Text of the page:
Streak ends with class, styleA few comments about the end...

Letters

October 04, 1998

Streak ends with class, style

A few comments about the end of Cal Ripken's unbelievable streak of 2,632 consecutive games:

While I was sad to see the streak end, as were millions of other baseball fans, the time had come. Ripken ended it with class and style, as undoubtedly he does everything on the field and off. He is a true role model in a time when they are few and far between.

Is the end of the streak what it finally took to put the Orioles on the front page of the sports section? Countless times in the past few weeks, the coverage of our team has been relegated to the back pages. It is insulting to the Orioles and their fans to be pushed out of sight in the hometown newspaper because the season may not have turned out like we all had hoped.

Sun columnist Ken Rosenthal decides to jump on the Ripken bandwagon after years of calling for him to end the streak? Is he kidding? I almost laughed out loud when I read his comments on Sept. 21. He practically called for Cal to be sainted. In his column, he said, "Ripken could not control his teammates' jealousies." Uh, Ken, I think you meant that Ripken could not control the jealousies of petty sports columnists that covered him for the hometown newspaper.

That Rosenthal would have the audacity to sing Cal's praises now is a joke.

Julie A. Dreisch

Cockeysville

Orioles at the crossroads

The Orioles' organization has been in decline since the mid-1980s, when it opted for aging veterans and started trading off its young prospects for a quick fix. I thought everyone had learned from George Steinbrenner's Yankees in the '80s that there is no quick fix. The most notable Orioles blunder was trading for Glenn Davis while giving away any future hope in Curt Schilling, Pete Harnisch and Steve Finley, all future All-Stars.

It appears Steinbrenner learned from his mistakes that it's baseball people and not business people that make for a winning team. And, yes, our rival Yankees this year reached 100 wins quickest of any team in history and broke the American League record for victories in a season.

The Orioles are at a very important crossroads with a lot of free agents and, for the first time in years, a strong crop of prospects in the farm system. What they do this off-season with the current free agents and what direction they take with some prospects will have implications that last for years.

Kurt K. Heimbach

Towson

Angelos has no clue

Peter Angelos, stop equivocating! Call a spade a spade! Your team performed dismally this year, and attempting to blame the Orioles' pitiful record on injuries is a disservice to the great fans in town.

You want a reason for this travesty of a season? Your hand-picked manager has no skill at motivating high-priced, fat-cat players. Moreover, Ray Miller's questionable moves backfired all year. Want another reason? You have no clue how to put together a winning team. Sure, you pay top dollar for the so-called stars of this league, but they are more interested in padding their own statistics and achieving wealth than winning ballgames. If you only knew how to spend your money wisely!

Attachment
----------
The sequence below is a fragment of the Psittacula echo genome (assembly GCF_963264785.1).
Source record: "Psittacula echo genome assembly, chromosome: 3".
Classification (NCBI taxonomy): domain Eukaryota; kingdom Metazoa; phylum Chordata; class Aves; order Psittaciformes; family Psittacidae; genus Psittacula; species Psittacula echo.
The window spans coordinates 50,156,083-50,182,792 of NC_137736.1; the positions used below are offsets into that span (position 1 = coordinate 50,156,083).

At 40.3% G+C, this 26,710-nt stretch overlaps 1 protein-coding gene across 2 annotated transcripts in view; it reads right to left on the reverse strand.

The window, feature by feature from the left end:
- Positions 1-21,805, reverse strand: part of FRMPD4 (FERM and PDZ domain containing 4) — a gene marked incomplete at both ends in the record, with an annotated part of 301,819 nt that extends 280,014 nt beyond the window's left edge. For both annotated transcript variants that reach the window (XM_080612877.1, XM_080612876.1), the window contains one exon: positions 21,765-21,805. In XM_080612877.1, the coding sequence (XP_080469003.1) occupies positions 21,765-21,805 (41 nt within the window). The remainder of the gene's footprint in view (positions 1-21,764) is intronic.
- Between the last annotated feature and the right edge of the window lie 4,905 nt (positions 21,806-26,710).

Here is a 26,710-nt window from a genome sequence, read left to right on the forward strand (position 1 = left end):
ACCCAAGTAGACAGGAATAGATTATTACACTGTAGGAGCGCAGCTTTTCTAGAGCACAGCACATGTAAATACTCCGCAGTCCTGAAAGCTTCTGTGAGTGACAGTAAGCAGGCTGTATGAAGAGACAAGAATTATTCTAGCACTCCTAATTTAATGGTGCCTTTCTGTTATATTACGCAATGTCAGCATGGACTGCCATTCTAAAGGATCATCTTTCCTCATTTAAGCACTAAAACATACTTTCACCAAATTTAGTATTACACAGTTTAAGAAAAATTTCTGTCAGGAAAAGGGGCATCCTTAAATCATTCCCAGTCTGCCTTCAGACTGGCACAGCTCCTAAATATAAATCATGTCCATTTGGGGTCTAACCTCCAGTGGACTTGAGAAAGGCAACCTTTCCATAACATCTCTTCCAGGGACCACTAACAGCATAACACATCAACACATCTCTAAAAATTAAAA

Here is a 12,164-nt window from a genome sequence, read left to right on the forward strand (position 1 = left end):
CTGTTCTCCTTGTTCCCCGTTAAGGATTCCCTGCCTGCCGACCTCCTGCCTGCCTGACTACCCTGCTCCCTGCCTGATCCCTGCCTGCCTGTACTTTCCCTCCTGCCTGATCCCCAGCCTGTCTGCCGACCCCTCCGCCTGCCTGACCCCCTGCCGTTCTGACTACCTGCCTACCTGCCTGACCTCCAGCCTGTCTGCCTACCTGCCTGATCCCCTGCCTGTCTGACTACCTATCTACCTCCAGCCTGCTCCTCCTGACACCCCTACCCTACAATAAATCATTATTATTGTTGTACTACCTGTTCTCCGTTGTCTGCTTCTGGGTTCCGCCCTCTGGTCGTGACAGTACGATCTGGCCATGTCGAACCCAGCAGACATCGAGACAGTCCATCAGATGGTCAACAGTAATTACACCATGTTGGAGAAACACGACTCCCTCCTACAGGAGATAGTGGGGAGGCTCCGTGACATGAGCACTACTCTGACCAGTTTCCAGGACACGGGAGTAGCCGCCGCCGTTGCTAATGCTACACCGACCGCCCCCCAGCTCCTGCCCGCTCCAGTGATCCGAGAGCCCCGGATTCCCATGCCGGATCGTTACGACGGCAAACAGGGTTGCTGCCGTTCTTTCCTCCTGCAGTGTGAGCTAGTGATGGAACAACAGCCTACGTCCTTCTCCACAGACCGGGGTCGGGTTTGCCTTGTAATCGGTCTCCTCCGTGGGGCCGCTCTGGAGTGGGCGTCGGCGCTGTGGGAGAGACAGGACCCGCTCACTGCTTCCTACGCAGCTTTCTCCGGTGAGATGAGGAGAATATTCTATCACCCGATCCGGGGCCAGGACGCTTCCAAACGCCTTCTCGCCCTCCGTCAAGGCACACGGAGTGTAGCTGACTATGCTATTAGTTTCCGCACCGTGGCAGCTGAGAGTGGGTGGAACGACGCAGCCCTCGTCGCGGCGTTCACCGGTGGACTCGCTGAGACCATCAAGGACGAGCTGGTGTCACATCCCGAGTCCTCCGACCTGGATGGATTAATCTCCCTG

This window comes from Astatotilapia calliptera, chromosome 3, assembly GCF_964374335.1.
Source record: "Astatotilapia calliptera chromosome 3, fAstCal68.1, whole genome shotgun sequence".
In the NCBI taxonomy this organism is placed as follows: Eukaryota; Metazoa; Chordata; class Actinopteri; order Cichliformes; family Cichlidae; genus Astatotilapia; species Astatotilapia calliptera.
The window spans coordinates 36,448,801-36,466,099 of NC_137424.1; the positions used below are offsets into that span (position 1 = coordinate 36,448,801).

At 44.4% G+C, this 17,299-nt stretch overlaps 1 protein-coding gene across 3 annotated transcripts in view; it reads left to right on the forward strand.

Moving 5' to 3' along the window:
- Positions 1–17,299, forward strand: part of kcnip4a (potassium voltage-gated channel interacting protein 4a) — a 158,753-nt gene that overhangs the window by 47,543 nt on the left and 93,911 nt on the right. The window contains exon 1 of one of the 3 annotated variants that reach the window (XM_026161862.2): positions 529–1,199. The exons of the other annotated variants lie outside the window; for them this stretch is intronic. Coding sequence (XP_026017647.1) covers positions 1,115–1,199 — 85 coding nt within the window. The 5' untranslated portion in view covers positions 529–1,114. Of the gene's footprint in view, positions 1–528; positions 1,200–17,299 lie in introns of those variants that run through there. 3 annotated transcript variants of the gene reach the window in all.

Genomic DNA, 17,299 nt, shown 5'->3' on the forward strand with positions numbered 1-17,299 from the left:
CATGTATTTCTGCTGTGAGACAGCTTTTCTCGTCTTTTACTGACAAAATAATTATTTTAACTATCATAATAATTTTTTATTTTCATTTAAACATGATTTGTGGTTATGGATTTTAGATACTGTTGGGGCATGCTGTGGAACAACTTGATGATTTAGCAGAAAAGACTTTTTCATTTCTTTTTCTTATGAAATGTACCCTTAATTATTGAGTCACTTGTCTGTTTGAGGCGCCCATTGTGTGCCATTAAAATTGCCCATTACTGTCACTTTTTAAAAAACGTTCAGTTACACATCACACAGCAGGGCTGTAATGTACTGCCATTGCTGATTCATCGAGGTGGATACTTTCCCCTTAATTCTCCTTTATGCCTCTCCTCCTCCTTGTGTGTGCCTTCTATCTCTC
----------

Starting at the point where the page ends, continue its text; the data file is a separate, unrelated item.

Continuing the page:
Finishing with a record below the .500 level is simply unacceptable. With any luck, you'll hire and rely upon a general manager who knows how to build a real team of motivated, hustling players who are more interested in winning than whining. Until that day comes, we are doomed to expect more of what transpired this year -- infrequent glimpses of greatness surrounded by long stretches of downright mediocrity.

Morton Marcus

Pikesville

McGwire, Sosa: class acts

Bud Selig should take a page from the book of former baseball commissioner Ford Frick and put an asterisk next to the home jTC run record. The footnote should read: "This record was accomplished with class and dignity beyond parallel by both Mark McGwire and Sammy Sosa. Furthermore, this attempt at the record has done more to return the game of baseball to the status of national pastime than any event in recent memory, with the exception of Cal Ripken's consecutive-games streak."

What makes the accomplishment all the more incredible is the way that McGwire and Sosa have taken what is undoubtedly the greatest individual record in baseball and have not in any way portrayed themselves as extraordinary individuals.

Their respect for the record and for Roger Maris, and their ability to make all baseball fans feel a part of this historic event, is atypical of the selfish athlete who is so prevalent in sports today, and is truly refreshing.

David Hughes

Dundalk

Call them the Indy Eleven

I'd like to suggest that all our local media -- print, radio and television -- avoid the phrase "Indianapolis Colts" the week before the Ravens-Colts game, the day of the game, and the day after the game.

"Colts" preceded by "Indianapolis" is demeaning to the Baltimore Colts' tradition, heritage and legend. And it is offensive to all of us who lived out those glory days. Surely, we would not lose anything if we happened to read or hear about the Indianapolis Eleven, the Indianapolis Team, the Guys from Indianapolis, etc.

Howard W. Miller Gettysburg, Pa.

Pub Date: 10/04/98

Baltimore Sun Articles
|
|
|
Please note the green-lined linked article text has been applied commercially without any involvement from our newsroom editors, reporters or any other editorial staff.